Williams is writing about a third sort of necessity, distinct from two he treats earlier in Shame and Necessity: the first is the necessity of one human being acting under the power of another while the second is the necessity that is felt to hold due to some sort of practical grasp of a situation. The first is “necessity imposed on some human beings by others,” the second is “the inner necessity of practical conclusion” (130). The type he is treating in this chapter he calls “supernatural necessity,” but by this he does not mean ghouls and goblins. He means a sort of necessity that escapes typical human ways of explaining the world—this method of explanation, for Williams, is something that is historical, and the supernatural of the ancient Greeks is not self-evidently the same as what we moderns might feel to be supernatural, and there is not typical way of explaining the world, as such.
In order to demonstrate how the two senses of supernatural necessity are alike yet distinct, Williams spends much time reflecting on how Greek tragedies are read in the modern world. We can read them, but there are moments in them that are opaque: our sense of the necessary power of the Greek gods is not the same as the audience of the tragedies, and we do not grasp all that they contain. Williams’ remarks on the aporias reached by several critics as they try to explicate Aeschylus’ rendering of Agamemnon’s sacrifice of his daughter is to the point. The critics see necessity and agency as mutually exclusive states: either Agamemnon chose to murder his daughter in order to appease the gods, or he was compelled to do so by them. It was either external necessity or internal volition that caused the action to occur.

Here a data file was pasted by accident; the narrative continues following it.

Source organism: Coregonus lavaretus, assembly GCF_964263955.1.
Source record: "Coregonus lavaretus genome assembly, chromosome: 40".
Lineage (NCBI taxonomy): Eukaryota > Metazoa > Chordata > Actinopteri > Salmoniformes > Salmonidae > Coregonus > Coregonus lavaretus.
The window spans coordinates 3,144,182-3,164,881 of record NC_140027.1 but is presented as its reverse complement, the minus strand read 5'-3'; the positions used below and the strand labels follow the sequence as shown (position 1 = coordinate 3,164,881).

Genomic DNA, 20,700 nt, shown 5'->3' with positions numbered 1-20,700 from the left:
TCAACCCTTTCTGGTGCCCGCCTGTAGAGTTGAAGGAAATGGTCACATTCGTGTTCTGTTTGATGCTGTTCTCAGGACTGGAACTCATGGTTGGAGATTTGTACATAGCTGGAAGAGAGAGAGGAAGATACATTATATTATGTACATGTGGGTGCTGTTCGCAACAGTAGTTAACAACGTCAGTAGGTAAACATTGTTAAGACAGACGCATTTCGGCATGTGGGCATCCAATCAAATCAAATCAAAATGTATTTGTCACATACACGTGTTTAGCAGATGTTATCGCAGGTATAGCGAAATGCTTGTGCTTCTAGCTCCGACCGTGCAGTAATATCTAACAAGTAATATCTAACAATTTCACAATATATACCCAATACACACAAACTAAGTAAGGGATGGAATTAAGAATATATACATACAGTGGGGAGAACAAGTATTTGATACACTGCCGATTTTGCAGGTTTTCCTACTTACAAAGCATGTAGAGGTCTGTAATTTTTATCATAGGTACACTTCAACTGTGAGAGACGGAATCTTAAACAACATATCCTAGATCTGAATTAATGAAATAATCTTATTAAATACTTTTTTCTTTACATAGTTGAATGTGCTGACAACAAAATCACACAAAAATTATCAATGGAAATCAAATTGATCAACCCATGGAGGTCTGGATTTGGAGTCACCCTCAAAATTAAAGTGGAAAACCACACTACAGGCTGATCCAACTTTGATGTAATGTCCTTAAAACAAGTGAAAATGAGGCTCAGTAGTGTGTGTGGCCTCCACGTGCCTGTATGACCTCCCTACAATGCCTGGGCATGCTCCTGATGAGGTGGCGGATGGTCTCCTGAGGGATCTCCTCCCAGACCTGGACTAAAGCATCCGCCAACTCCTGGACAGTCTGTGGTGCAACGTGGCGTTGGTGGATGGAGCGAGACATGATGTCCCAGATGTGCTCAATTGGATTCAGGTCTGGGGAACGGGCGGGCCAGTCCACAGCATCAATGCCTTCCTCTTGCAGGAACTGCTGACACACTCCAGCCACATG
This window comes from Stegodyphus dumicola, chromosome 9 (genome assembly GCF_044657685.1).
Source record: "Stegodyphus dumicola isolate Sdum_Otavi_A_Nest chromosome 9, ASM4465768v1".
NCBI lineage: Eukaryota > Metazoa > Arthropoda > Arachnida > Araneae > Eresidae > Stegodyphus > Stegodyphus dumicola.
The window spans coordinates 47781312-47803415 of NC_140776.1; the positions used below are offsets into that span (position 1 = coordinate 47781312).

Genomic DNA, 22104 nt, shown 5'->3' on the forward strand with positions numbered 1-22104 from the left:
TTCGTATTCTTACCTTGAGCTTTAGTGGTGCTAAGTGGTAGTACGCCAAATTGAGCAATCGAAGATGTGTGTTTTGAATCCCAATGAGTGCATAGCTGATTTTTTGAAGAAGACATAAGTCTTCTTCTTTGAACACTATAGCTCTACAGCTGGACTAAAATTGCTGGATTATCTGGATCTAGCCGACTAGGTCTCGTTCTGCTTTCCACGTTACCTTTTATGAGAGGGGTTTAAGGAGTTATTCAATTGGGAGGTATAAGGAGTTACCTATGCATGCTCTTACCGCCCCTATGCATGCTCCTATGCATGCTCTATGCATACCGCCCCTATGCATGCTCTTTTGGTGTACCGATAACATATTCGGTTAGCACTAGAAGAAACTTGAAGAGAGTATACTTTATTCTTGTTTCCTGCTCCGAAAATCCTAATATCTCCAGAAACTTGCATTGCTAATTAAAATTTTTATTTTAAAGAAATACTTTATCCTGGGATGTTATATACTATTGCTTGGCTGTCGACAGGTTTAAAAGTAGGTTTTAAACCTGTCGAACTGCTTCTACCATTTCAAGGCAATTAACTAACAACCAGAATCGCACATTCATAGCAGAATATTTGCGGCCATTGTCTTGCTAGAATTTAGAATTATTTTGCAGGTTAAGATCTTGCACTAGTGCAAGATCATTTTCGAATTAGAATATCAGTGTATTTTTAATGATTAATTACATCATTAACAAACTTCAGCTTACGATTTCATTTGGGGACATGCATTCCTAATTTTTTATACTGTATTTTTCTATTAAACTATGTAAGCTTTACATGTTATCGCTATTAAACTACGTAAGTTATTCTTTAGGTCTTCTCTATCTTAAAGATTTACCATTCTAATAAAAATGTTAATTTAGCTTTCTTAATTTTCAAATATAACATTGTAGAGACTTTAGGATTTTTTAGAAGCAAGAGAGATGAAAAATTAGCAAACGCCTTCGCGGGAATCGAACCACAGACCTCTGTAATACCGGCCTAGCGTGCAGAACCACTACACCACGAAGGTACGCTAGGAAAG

Williams proposes an alternative reading to the dilemma, one that sticks very close to the literal meanings of the text. He emphasizes that Aeschylus’ text reads that Agamemnon “put on the harness of necessity,” which is a conscious decision to do something on his part, but one that shaped the sort of actions that would be possible for him thereafter. The verb in the text, Williams also notes, is the same one used to express that a warrior is putting on his armor for battle. Necessity is not merely compelling here; warriors very well could have made the decision to enter a battlefield without wearing armor. But at the same time, it is not merely a question the agent’s choice; hoplites might choose to enter a battlefield wearing only their skin, but the force of the situation dictates that they would be prudent if they did otherwise.
In the context of Agamemnon’s decision to put on necessity’s harness, Williams argues that there is something like this going on. There is a sort of internal logic, a “long-running necessity” that is imminent within the situation that confronts the unfortunate father, and all he can do is recognize it and adopt it as his own. In this way, a “long-term design” becomes seen as necessary within a particular moment, and comes to motivate the moment itself (136). Which might seem like a strong sort of determinism, but this is not the case: Agamemnon still must choose to make the necessary course his own. And it is in this that Williams, glossing Heracleitus, sees the possibility for necessity to be seen in a more complex way. Williams writes
Ethos anthropoi daimon, Heracleitus said, “a man’s character is his fate,” and more than one writer has observed that an important feature of tragedy can be captured reading this saying in both directions. The character’s motivations are what shape the life he is fated to have: the way his life is shaped by fate is through his motivations. (136)
It’s not hard to see how this could be applied to Aristotle’s understanding of ethos, which itself is something of a compelling necessity, but not one that is wholly external to the agent. A bit later in the essay, Williams writes the following: